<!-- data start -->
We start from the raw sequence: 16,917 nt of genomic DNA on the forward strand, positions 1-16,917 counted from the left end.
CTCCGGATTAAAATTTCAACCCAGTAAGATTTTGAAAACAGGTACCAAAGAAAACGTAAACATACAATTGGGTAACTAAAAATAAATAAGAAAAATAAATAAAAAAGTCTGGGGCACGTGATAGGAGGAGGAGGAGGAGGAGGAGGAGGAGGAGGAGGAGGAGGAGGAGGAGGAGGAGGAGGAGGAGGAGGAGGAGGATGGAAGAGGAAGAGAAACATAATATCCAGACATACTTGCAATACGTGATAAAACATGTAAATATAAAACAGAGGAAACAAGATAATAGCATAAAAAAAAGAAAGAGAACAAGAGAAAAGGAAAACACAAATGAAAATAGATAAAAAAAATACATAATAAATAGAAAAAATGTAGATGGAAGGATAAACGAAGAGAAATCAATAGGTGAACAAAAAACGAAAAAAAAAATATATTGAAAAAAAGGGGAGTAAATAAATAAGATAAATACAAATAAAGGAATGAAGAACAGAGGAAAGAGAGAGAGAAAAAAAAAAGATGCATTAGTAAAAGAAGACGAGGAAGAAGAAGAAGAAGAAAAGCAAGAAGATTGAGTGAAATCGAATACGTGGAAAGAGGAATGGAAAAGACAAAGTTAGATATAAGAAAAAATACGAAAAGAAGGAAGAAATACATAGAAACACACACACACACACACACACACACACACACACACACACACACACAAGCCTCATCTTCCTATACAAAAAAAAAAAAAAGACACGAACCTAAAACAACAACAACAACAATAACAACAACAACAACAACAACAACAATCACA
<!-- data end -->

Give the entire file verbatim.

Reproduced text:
We start from the raw sequence: 16,917 nt of genomic DNA on the forward strand, positions 1-16,917 counted from the left end.
CTCCGGATTAAAATTTCAACCCAGTAAGATTTTGAAAACAGGTACCAAAGAAAACGTAAACATACAATTGGGTAACTAAAAATAAATAAGAAAAATAAATAAAAAAGTCTGGGGCACGTGATAGGAGGAGGAGGAGGAGGAGGAGGAGGAGGAGGAGGAGGAGGAGGAGGAGGAGGAGGAGGAGGAGGAGGAGGAGGATGGAAGAGGAAGAGAAACATAATATCCAGACATACTTGCAATACGTGATAAAACATGTAAATATAAAACAGAGGAAACAAGATAATAGCATAAAAAAAAGAAAGAGAACAAGAGAAAAGGAAAACACAAATGAAAATAGATAAAAAAAATACATAATAAATAGAAAAAATGTAGATGGAAGGATAAACGAAGAGAAATCAATAGGTGAACAAAAAACGAAAAAAAAAATATATTGAAAAAAAGGGGAGTAAATAAATAAGATAAATACAAATAAAGGAATGAAGAACAGAGGAAAGAGAGAGAGAAAAAAAAAAGATGCATTAGTAAAAGAAGACGAGGAAGAAGAAGAAGAAGAAAAGCAAGAAGATTGAGTGAAATCGAATACGTGGAAAGAGGAATGGAAAAGACAAAGTTAGATATAAGAAAAAATACGAAAAGAAGGAAGAAATACATAGAAACACACACACACACACACACACACACACACACACACACACACACACAAGCCTCATCTTCCTATACAAAAAAAAAAAAAAGACACGAACCTAAAACAACAACAACAACAATAACAACAACAACAACAACAACAACAATCACA